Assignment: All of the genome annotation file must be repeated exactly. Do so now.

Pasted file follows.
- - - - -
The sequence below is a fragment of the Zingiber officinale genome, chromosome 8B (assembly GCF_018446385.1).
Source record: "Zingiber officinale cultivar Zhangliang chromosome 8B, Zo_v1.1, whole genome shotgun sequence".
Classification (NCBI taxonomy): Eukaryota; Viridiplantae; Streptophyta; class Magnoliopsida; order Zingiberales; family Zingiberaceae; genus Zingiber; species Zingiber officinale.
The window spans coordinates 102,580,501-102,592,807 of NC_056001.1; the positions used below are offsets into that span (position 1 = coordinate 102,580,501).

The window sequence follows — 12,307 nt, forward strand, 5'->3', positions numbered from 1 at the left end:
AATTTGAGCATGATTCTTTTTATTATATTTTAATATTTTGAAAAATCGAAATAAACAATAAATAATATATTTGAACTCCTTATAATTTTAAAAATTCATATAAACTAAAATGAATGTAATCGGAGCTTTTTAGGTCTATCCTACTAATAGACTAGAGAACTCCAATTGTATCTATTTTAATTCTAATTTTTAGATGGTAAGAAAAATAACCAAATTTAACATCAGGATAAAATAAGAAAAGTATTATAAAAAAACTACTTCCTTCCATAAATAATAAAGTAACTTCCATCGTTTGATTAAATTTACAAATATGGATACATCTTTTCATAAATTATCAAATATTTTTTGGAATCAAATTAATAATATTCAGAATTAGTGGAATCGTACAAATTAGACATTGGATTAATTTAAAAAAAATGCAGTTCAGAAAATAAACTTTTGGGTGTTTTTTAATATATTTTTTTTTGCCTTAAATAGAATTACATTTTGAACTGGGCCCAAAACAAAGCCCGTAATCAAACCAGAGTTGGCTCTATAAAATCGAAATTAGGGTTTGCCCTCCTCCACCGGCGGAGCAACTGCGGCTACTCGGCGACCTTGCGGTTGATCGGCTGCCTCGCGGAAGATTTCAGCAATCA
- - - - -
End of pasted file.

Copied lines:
The sequence below is a fragment of the Zingiber officinale genome, chromosome 8B (assembly GCF_018446385.1).
Source record: "Zingiber officinale cultivar Zhangliang chromosome 8B, Zo_v1.1, whole genome shotgun sequence".
Classification (NCBI taxonomy): Eukaryota; Viridiplantae; Streptophyta; class Magnoliopsida; order Zingiberales; family Zingiberaceae; genus Zingiber; species Zingiber officinale.
The window spans coordinates 102,580,501-102,592,807 of NC_056001.1; the positions used below are offsets into that span (position 1 = coordinate 102,580,501).

The window sequence follows — 12,307 nt, forward strand, 5'->3', positions numbered from 1 at the left end:
AATTTGAGCATGATTCTTTTTATTATATTTTAATATTTTGAAAAATCGAAATAAACAATAAATAATATATTTGAACTCCTTATAATTTTAAAAATTCATATAAACTAAAATGAATGTAATCGGAGCTTTTTAGGTCTATCCTACTAATAGACTAGAGAACTCCAATTGTATCTATTTTAATTCTAATTTTTAGATGGTAAGAAAAATAACCAAATTTAACATCAGGATAAAATAAGAAAAGTATTATAAAAAAACTACTTCCTTCCATAAATAATAAAGTAACTTCCATCGTTTGATTAAATTTACAAATATGGATACATCTTTTCATAAATTATCAAATATTTTTTGGAATCAAATTAATAATATTCAGAATTAGTGGAATCGTACAAATTAGACATTGGATTAATTTAAAAAAAATGCAGTTCAGAAAATAAACTTTTGGGTGTTTTTTAATATATTTTTTTTTGCCTTAAATAGAATTACATTTTGAACTGGGCCCAAAACAAAGCCCGTAATCAAACCAGAGTTGGCTCTATAAAATCGAAATTAGGGTTTGCCCTCCTCCACCGGCGGAGCAACTGCGGCTACTCGGCGACCTTGCGGTTGATCGGCTGCCTCGCGGAAGATTTCAGCAATCA